Spent most of the day avoiding reading.
Attended a very successful audio/video presentation by Julian Barnes beamed into about a dozen of us at Collected Works bookstore in Ottawa. Barnes was charm itself. He read from Nothing to be Afraid of for about 20 minutes and answered questions for 20 more, after which he signed cards for various members of the audience. I had a chance lob a few easy ones at him, the responses to which I’ll divulge shortly. I did then read for a while at the nearby Bridgehead coffee shop. Anthony De Sa’s Barnacle Love. But it was one of those days where every word is a fight, bobbling around, appearing in the wrong order. Perhaps it was all that free-trade bean juice. Then back home to write the following narrative of the second part of my conversation with David Solway:
Was Yeats’s writing of The Second Coming motivated by politics, by a grand Viconian view of history? By current events? Personal Crisis? One doesn’t know. With Harold Pinter however, it’s hard not to read his God Bless America as anything but political. This is because Pinter’s poem is motivated, says Solway, by sheer hatred. In Yeats there is not hatred. His poem is born out of a grand historical anxiety. Out of fear and instinct. A sense of the cyclical in human existence. A recognition of the rise and fall of civilizations. Yeats saw a world filled with inordinate tumult and uncertainty in 1919, much as we find it today. A void which some new pagan messiah would soon fill, staring with us into a dangerous, unprecedented, unpredictable future. He felt something big was due to happen. Yeats’ poem invites us to stand with him at the beginning of a new phase in the cycle of history.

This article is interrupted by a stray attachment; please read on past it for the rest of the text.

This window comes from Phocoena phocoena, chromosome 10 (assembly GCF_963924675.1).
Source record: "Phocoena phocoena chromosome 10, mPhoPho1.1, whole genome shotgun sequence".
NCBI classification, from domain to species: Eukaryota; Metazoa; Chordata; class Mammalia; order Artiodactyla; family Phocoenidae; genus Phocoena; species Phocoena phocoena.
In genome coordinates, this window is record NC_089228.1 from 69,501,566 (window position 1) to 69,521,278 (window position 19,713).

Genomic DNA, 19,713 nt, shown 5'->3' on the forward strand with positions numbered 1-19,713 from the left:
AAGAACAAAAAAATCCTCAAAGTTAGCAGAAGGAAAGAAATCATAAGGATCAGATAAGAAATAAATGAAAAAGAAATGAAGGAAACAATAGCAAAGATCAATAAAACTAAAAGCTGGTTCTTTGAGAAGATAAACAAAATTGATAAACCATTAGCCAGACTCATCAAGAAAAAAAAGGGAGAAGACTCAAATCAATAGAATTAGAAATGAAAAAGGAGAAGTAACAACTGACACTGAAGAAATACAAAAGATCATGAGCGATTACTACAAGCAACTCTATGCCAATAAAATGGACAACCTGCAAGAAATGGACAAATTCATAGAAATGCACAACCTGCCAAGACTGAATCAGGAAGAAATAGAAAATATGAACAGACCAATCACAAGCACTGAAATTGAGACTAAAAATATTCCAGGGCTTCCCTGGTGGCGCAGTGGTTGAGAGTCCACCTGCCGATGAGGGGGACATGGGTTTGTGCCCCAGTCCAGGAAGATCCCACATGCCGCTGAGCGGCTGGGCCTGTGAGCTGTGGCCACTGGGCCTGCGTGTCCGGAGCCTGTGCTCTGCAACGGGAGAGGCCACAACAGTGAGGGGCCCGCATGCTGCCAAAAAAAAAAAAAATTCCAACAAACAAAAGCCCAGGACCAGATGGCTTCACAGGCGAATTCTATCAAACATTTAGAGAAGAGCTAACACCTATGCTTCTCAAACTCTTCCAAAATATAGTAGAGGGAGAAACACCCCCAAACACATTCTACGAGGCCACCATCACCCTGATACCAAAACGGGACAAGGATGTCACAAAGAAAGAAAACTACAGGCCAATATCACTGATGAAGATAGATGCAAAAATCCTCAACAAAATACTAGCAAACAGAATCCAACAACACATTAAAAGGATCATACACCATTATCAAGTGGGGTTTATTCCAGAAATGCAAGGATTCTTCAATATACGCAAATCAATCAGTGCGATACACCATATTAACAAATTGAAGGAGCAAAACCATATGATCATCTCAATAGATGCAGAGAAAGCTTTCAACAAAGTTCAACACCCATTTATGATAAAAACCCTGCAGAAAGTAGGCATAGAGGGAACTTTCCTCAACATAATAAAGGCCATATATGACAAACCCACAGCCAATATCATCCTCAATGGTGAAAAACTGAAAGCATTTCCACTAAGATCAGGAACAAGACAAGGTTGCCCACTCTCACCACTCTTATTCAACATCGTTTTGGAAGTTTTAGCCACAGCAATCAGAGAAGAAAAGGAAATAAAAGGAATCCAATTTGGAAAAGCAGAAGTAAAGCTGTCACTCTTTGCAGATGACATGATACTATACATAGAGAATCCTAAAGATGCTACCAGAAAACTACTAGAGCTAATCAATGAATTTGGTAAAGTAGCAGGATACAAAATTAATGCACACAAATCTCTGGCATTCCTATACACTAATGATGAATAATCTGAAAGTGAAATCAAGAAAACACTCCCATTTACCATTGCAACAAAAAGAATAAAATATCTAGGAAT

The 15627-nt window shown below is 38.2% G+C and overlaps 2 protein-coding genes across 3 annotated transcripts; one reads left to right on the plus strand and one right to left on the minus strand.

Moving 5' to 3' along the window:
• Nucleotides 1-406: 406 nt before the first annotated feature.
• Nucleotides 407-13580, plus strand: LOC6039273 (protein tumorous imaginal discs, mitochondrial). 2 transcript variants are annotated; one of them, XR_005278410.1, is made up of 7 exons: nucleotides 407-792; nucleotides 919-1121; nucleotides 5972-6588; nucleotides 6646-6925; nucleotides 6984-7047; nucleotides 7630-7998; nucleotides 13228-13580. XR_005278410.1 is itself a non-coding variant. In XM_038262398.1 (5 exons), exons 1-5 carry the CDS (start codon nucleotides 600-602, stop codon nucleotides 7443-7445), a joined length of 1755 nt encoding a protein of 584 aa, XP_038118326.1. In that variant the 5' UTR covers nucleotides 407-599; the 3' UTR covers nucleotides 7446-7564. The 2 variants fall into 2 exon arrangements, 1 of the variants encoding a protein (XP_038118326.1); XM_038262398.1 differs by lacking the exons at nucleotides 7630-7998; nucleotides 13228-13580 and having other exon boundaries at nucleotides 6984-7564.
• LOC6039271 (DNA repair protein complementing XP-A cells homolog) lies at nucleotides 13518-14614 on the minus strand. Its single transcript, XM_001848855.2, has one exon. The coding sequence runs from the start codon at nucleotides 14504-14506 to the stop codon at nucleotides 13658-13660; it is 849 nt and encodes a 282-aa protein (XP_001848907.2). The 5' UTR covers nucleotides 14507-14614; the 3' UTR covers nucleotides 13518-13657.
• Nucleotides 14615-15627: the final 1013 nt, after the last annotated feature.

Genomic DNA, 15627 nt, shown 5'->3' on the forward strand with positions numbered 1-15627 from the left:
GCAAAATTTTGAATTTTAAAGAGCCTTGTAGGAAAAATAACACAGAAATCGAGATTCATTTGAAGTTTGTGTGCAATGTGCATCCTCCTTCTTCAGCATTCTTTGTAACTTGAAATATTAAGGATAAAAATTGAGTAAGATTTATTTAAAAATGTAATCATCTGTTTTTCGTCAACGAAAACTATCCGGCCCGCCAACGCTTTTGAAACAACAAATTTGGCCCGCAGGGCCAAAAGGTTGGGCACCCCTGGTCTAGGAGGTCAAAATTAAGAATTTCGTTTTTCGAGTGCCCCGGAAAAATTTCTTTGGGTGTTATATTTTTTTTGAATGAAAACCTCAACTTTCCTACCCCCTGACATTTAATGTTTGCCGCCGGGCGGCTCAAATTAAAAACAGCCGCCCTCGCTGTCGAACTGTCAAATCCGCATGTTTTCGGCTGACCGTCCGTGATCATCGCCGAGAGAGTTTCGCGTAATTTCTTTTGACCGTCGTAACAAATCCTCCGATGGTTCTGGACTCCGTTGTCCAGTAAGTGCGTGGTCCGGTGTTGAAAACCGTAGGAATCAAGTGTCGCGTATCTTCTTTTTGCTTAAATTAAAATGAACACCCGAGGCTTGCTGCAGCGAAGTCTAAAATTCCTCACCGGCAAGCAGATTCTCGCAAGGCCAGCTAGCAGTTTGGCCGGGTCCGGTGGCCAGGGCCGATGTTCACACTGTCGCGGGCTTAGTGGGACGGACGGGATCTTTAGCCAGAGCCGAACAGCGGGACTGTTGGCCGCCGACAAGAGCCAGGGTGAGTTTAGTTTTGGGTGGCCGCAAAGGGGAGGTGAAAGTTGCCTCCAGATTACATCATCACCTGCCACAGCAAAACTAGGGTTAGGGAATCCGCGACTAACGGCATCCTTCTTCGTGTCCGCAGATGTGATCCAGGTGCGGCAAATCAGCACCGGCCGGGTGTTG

Just as the falcon circles the sky, so the word ‘Turning ‘ repeats, and comes round on itself, replicating, reenacting syntactically, the behavior of a gyre, a sort of vortex. Gyres were important symbols for Yeats, representing the cyclical. We see this circling too in the internal rhyme of the line, the use of vowels.This plus Yeats’s exquisite use of consonants and their sounds…
…and presence of the sibylline, in "passionate intensity" all work together to make this poem memorable.
The title’s Christian metaphor appears in the second stanza, referring to the arrival of a new leader or mentor coming out of Spiritus Mundi to greet an unsettling future. A man’s head and a lion’s body bring up the Sphinx which sounds historic, poetic echoes of the mystery and obscurity found in Oedipus’s riddle. "Slow thighs" and desert birds example the powerful imagery this poem contains. This monster conveys imminent danger, the lurid, mysterious quality of an unknown event about to occur, which promises to have, as Solway puts it, "stigmatic" repercussions.
The poem models the poetic craft, both in its use of rhetorical tools, and its sheer memorability. There is no one particular theme, rather a spectrum of possible themes.
None of this appears in Pinter.
All you get is sectarian hatred, says Solway, words without mediation. If he’d been able to convey this hatred using technique, rules of language, musicality, gerundive or managerial metaphors, then maybe we could say that despite disapproving of the subject, we appreciate and acknowledge its poetic value, admire the way it is stated. We may not agree, for example, with Celine, but we acknowledge there is something to learn from him. But there is a line; a line beyond which lies pure evil. Mein Kampf exists beyond that line, says Solway, a line difficult to define, but known when apprehended. That which wishes to destroy gratuitously. That which promotes and encourages hatred. That which, when reading, we become party to. Polluted.